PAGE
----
Design reveals plans for proposed New Garden Township police barracks
05/03/2016 01:14PM ● Published by Richard Gaw
To those who are assigned with the enormous task of keeping New Garden Township safe, the April 25 presentation that unveiled the township's planned 19,500 square-foot police barracks served as a blueprint for the future. To those elected officials who may eventually be charged with the enormous task of raising the money to pay for it, not so much.
With New Garden Police Chief Gerald Simpson at his side, Detroit-based architect Daniel Redstone presented a space needs assessment on April 25 for the township's proposed police barracks which, if it ever gets the green light, will be constructed on the site of its current location on Gap-Newport Pike.
Referring to a diagram on an overhead screen, Redstone gave a “tour” of the planned facility, which would provide law enforcement with a greatly improved work flow space, and would include expanded holding areas; a sally port to usher prisoners into holding areas; offices for detectives and police administration offices, including a space for record storage; a property room; public entrance and public areas; a staff training room; both mens' and womens' locker room areas; and expanded parking areas for both police and the public.
“The purpose of the process is to work with the police department and the township to identify what it is that you're trying to achieve with your police department, identify your goals, and develop a space needs assessment to help identify the magnitude of your police station, and incorporate those elements that are needed,” said Redstone, whose firm, Redstone Associates, specializes in the design of police facilities.
If there was an elephant in the room during the presentation, it was the current New Garden Township Police facility – an 1,100 square-foot makeshift of inter-connected trailers, built as a temporary office space after mold infestation closed the unit's former barracks. The current location is not safe physically, Redstone said, and environmentally, there is no circulation for either police officers and civilians. The new facility, he said, would also offer officers the comfort of confidentiality – the proper space needed to conduct the business of policing.
The design of the planned facility has been done with the anticipation of the projected merger of the New Garden Township police with the West Grove Borough police force which, if approved later this spring by both municipalities, will combine a staff of 35 to form the Chester County Regional Police Department, sometime in the fall.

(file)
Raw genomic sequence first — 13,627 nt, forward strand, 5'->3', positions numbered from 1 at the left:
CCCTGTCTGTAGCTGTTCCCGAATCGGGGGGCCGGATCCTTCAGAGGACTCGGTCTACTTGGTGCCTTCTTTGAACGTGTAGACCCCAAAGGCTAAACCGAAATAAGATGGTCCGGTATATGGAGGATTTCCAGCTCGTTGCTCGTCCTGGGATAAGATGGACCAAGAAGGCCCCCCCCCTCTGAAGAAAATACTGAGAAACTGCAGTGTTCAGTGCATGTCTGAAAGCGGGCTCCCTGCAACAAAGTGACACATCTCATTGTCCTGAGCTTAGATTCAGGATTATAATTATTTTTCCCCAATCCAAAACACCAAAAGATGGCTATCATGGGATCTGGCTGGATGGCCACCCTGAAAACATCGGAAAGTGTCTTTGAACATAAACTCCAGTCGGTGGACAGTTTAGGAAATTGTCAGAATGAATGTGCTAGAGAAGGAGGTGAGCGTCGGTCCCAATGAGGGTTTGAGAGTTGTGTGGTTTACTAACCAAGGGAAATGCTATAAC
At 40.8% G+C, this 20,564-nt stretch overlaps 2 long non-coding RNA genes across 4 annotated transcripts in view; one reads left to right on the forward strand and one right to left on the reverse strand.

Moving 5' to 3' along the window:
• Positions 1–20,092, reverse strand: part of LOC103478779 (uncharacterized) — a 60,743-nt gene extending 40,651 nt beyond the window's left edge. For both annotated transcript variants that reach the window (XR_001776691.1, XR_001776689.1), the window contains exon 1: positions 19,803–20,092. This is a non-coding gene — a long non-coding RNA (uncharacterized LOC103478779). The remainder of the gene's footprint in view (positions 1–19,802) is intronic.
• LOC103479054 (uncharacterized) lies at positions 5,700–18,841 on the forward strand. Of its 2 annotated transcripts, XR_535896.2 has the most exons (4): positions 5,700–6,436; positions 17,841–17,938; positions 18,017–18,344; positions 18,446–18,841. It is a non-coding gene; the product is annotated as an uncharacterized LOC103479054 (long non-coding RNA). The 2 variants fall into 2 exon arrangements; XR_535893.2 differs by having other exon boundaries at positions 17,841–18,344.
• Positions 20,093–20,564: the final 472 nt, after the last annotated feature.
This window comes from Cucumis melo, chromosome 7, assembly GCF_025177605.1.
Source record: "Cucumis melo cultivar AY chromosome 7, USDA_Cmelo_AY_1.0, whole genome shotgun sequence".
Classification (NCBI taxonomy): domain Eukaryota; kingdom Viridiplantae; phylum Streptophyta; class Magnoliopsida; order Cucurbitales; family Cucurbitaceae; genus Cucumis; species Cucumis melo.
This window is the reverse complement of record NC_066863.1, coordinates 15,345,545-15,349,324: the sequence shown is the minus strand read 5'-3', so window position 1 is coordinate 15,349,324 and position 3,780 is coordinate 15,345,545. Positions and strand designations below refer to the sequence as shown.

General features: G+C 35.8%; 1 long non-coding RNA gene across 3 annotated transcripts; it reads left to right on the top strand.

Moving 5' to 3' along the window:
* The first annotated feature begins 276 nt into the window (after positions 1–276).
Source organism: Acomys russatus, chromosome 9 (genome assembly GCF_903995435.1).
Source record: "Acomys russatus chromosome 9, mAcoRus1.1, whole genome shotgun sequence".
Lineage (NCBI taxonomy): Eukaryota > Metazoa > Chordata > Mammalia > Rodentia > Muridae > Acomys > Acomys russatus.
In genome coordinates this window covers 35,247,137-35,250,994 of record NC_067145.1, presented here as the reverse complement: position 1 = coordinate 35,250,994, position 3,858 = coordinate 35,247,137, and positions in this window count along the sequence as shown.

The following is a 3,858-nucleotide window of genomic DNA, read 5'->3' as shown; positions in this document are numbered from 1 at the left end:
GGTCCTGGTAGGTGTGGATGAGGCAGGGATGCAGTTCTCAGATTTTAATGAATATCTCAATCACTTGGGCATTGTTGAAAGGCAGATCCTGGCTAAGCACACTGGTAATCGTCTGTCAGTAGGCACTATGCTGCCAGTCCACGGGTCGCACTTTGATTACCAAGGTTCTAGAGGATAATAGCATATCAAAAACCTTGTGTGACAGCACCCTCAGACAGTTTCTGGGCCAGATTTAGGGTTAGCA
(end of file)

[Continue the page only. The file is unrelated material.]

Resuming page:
“As we go around the country, there is more and more collaboration and sharing of police departments. Individual police units don't work anymore,” Redstone said. “They're too expensive. Everywhere we go, were seeing consolidation of facilities, and this projection identifies a lot of those items that would be needed.”
As Redstone continued his presentation, a second elephant in the room emerged: The estimated price tag of a facility, one that would ultimately be paid for out of New Garden Township's budget. Redstone told the township's supervisors that a 19,500 square-foot police facility of this kind would cost between $6.5 million and $7.5 million – about $300 per square feet – if the project were to begin in 2017. The lifespan of the facility, Redstone said, could last as long as 40 years.
Recognizing the need for a new police facility but realizing that the township has budgeting limitations, supervisor Steve Allaband asked Redstone if there would be a possibility of building the new barracks in phases.
“Right now, the need is for a new facility, but I don't believe we need 19,500 square feet,” Allaband said.
“Can we do it in phases?” Redstone told Allaband. “The answer to that is 'Yes.' The question then becomes working with the chief and you, the holders of the money, in terms of what you have to spend today, and what will happen [to the needs of the police department] in the future. As you grow and incorporate other jurisdictions, you're going to need a place to hold prisoners in a secure place. Yes, we can do it in phases, but we would have to identify primary needs for [initial] construction.
“It comes down to whether or not the public wants to support its police safety department,” he added. “It's not just a design. It's a business plan. It's the willingness of the community to support its public safety program. It's a difficult process. No one wants to spend the money, but philosophically, we all profited because our parents and grandparents invested in us.”
Simpson insisted that Redstone's presentation was not intended to ask the supervisors for the funding to begin the proposed facility next year, but merely to lay the groundwork for discussion that identifies the new facility as a potential destination.
“We're not asking to build a 19,500 square-foot building in 2017, because we may not have the funding, but we have a facility issue that has been sitting there long before I got here,” Simpson said. “This organization sat in a mold-infested police facility for I don't know how many years before it moved from that temporary solution into this temporary solution. It's inadequate. It's unsafe, and it's tiresome.”
To contact Staff Writer Richard L. Gaw, e-mail email@example.com.